Your car started out-driving you when it got antilock brakes and power steering. Add sensors, lasers, and cameras, and the gap between today's heavily automated cars and tomorrow's self-driving cars is narrowing fast.
Edmunds.com and PCWorld/TechHive take a close look at this year's models, and pick the ones that make the best (or most interesting) use of technology inside the car.
The Model S has not one but two Nvidia-powered screens, natural voice controls, and, of course, an all-electric powertrain.
Audi does an impressive job of combining elegant luxury and advanced tech in the A8.
Toyota has added lots of tech to this luxury sedan, in an obvious effort to attract a younger crowd.
The JX35’s biggest strength is its multitude of options for controlling the car’s infotainment system.
Offering an all-touch user interface for the infotainment system is a bold step, but the concept doesn't cut it in real driving conditions.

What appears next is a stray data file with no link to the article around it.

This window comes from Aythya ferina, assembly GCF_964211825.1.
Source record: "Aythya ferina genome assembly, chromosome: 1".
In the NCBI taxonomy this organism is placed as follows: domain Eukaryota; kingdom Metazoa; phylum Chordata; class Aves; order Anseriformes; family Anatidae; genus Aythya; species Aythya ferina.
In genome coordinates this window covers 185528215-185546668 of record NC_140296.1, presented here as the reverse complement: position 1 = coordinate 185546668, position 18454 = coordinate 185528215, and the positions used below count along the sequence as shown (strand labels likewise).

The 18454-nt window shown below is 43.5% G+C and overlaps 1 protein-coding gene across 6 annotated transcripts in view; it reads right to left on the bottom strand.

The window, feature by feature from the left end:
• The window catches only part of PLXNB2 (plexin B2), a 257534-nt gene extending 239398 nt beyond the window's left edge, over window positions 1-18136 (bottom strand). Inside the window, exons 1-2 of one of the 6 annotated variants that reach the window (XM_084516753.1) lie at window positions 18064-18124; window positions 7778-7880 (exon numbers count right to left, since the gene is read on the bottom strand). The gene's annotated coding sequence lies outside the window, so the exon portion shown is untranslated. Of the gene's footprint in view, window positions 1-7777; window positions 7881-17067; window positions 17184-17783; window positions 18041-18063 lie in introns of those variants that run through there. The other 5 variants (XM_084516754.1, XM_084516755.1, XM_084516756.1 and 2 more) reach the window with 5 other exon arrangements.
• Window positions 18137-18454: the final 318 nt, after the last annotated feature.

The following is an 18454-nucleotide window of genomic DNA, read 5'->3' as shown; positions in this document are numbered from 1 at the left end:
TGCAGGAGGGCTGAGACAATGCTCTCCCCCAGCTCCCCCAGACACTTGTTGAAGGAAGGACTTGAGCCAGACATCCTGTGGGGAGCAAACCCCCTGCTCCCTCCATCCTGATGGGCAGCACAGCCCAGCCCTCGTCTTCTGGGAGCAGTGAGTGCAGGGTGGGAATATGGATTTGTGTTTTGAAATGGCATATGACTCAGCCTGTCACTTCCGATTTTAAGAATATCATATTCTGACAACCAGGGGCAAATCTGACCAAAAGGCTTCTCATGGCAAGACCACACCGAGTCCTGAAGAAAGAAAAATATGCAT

This slim tablet has slim accessories to match. Its full Windows OS is nice, but it is a tablet, so don't expect PC-level performance.
Use our guide to squeeze maximum value from the career networking service.
The brushed-aluminum look screams Ultrabook, and the bigger display is a nice bonus. But the weight, performance, and battery life make it better suited for living-room laptop duty.
How to get the most from Microsoft's cloud storage service
Girls Like Robots is just about everything you want in a puzzle game: it’s refreshing, quirky, cheerful, and challenging.
This ultra-slim case is great for people who want protection without the bulk.
Why does an $80 case not have a camera hole?
This Chromebook is perfect for someone who wants a lightweight, portable tablet-like machine that has a keyboard.